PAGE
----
Advocacy

How to make Advocacy Less Scary

  • 1.  How to make Advocacy Less Scary

    Posted 06-08-2018 11:48
    So the wonderful Shea and Jim thought this post would help those who are out there wanting to get started in or expanding your reach in advocacy.  This post will focus on three parts.

    1.  Politics can be scary to some. How would you suggest someone become more aware and involved in political arts advocacy?

    Politics to those that know me even a little, know my passion for the "great game" that makes up our government.  Politics should scare no one. We all have to live it. The good, the bad, and all in-between. Remember that politicians are public servants.   Politics is woven into the very fabric that hands down the decisions of how we get our funds for classrooms and what will be the predominate policy on educational practices for the next 4, 6, or even 20 years.  While  educators can complain to each other it does nothing to solve the problem.  This is where we must get involved for a positive change.  While we all see the national trends we have to think smaller to make any real impact.  First thing to remember when breaking down politics is that politicians operate in areas of gray and not in the Facebook post world of black and white beliefs.  I found common ground on the Hill with a local congressman who owns a gun store.  We are about as politically separate on most views as two people can get.  However it is key to remember especially when getting into the local arena of politics you almost always will find at least one shared moment or experience.  To those who want to get involved it is best to learn how your local entity funds schools.  These can sometimes be difficult to find but they are a matter of public record. If you can't find them go to your local government website and search for public records.  You may have to fill out a request form but you have every right to that information.   Learn your school board members names and attend meetings.  Talk to your administration. Learn your county and city commissioners.  Many of your county commissioners have some ties to the local schools or school system.  Be honest but be polite. Use facts but have a story.  Numbers and data are nothing without a testament behind them.  We all have stories and students that will make our case for us.  Ultimately if we don't stand up for our jobs another group will stand up for theirs and we will be pushed to the side.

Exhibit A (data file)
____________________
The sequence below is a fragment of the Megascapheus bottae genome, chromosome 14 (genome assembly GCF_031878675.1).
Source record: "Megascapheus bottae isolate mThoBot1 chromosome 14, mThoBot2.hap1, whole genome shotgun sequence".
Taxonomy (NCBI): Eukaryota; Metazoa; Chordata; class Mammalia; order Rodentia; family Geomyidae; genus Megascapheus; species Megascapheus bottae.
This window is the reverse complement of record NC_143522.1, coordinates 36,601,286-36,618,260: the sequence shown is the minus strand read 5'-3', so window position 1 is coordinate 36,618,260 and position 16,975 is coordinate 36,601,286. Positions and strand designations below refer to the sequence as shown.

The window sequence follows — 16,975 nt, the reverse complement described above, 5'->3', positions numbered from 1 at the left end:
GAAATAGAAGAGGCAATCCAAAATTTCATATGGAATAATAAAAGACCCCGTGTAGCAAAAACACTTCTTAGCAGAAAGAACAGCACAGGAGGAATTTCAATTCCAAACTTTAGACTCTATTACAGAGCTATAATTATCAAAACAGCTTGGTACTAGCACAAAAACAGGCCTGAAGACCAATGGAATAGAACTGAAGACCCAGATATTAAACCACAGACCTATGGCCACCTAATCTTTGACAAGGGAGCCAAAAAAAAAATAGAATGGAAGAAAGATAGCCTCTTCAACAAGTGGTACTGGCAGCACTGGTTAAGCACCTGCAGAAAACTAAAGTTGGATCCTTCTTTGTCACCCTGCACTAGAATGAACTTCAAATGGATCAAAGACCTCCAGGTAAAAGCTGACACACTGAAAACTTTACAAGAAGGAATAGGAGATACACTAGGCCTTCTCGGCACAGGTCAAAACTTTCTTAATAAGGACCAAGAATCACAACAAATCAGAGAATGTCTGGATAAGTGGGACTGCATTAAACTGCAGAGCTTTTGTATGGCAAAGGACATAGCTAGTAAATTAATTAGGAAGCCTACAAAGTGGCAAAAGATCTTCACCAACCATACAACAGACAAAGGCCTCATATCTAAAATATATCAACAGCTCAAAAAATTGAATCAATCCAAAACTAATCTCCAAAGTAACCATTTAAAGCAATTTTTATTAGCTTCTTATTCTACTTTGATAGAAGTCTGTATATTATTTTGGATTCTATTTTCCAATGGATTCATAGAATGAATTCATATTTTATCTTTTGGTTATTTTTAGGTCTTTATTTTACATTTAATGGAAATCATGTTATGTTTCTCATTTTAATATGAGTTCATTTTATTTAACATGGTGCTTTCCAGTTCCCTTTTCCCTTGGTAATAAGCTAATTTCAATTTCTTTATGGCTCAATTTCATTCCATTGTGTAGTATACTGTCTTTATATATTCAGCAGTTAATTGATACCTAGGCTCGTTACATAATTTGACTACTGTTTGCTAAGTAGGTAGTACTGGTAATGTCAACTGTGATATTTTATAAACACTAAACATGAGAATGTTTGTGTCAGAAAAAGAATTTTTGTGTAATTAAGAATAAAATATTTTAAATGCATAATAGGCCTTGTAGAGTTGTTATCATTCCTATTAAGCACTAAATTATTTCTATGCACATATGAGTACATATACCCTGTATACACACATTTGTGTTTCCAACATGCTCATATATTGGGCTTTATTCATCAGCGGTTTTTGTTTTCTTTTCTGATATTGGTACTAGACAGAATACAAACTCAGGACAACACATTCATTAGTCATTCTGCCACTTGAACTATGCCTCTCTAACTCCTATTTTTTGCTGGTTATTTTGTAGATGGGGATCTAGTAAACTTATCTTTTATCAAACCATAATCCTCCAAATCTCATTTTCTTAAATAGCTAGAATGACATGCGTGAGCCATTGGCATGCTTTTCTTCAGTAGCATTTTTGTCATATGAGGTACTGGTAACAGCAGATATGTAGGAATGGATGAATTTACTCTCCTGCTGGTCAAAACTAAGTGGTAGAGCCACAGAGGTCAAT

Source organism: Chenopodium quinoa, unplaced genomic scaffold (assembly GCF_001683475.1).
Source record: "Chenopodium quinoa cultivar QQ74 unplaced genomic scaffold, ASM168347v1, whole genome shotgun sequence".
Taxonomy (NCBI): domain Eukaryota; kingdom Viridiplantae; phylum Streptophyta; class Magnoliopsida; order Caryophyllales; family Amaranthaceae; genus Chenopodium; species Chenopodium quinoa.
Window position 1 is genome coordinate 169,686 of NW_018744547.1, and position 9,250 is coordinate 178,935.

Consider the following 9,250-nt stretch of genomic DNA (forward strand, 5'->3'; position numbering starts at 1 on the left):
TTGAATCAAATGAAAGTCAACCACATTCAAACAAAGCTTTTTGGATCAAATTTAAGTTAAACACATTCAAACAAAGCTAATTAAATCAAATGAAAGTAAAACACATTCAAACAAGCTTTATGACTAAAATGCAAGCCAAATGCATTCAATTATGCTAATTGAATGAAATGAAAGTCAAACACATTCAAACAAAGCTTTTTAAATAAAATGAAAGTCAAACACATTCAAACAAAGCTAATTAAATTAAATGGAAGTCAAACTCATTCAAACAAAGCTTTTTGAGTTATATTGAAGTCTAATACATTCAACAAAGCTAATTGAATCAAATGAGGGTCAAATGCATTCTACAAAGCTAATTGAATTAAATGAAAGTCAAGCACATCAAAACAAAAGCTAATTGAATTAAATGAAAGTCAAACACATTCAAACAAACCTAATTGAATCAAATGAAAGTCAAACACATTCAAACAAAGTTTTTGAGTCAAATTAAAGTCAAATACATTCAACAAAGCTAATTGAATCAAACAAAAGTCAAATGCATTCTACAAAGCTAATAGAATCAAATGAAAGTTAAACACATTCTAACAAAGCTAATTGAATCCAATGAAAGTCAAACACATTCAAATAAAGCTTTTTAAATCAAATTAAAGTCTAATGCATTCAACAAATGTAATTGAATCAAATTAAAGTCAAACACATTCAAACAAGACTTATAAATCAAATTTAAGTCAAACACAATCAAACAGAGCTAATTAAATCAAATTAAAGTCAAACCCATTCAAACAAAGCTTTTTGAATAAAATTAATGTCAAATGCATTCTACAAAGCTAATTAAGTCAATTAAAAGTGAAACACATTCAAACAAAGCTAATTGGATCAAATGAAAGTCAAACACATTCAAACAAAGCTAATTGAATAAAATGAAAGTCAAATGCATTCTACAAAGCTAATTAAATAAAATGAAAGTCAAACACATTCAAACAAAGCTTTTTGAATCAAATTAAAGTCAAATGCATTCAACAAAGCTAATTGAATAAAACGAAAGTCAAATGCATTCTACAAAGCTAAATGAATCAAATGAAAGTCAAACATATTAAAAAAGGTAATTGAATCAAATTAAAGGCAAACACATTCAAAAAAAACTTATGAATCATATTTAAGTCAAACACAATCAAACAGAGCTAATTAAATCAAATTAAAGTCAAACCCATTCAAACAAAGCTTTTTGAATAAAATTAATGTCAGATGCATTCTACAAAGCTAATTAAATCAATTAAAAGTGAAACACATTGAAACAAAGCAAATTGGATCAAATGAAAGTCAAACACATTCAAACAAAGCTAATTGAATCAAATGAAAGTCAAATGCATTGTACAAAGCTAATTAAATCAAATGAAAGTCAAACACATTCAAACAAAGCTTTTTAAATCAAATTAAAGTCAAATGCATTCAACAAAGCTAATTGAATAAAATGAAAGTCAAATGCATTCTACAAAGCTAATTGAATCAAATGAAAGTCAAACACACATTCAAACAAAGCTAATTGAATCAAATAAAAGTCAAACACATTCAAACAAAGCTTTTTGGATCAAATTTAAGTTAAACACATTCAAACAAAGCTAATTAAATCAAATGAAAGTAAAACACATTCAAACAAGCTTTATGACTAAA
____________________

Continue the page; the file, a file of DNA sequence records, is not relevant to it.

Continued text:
2.    "I have a group of people to call me out on my BS."- How has the ALN made you a stronger advocate? Why would you recommend it to others?

    The quote is a direct one I said when I first started to work with the ALN (Advocacy Leadership Network). For many years I was all over the place in my advocacy and I wasn't focused.  I love a good debate and from time to time I can  exaggerate or become over emotional.  The ALN along with close friends will call me on my BS. The ALN has focused my advocacy and helped me use my strengths to my advantages.  I like many theatre people have a gift for gab and can talk non stop.  The ALN has helped me to listen more which allows me to see others views.  It's like an enjoyable Meisner exercise. The ALN is a way to focus your energy with like minded people who can help you see the value in your abilities and challenge you in your work.

    3.    Letter writing campaign within your districts?

    The final part is practical knowledge that you can take to get started in your advocacy.  Starting a letter writing campaign is an easy way to get going with advocacy.  One of the most impactful ways to reach your leaders is through a personal hand written letter. On more than one occasion I have heard from leaders that remember something they read not in an email but in a handwritten note.  The best way to start is simply look up your local leaders and find there address and send them a note.  Be kind and courteous and let them know why you are writing them.  Be succinct in the letter and always leave a way they can reach you if they have questions.  At the end thank them for their time. Finding balance in writing the letter can be tricky.  You don't want to be bothersome but you also don't want to be forgotten.  One letter a month is where I have found my balance.  If there is an important issue on the horizon I will also add a quick phone call or an email.

    Hope this helps.  If anyone has questions or wants to chat about becoming a member of the ALN just send me a message or email.  



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    [Chris] [Veneris]
    Theatre Educator/NC Chapter Director]
    Guilford County Schools
    [Greensboro] [NC]
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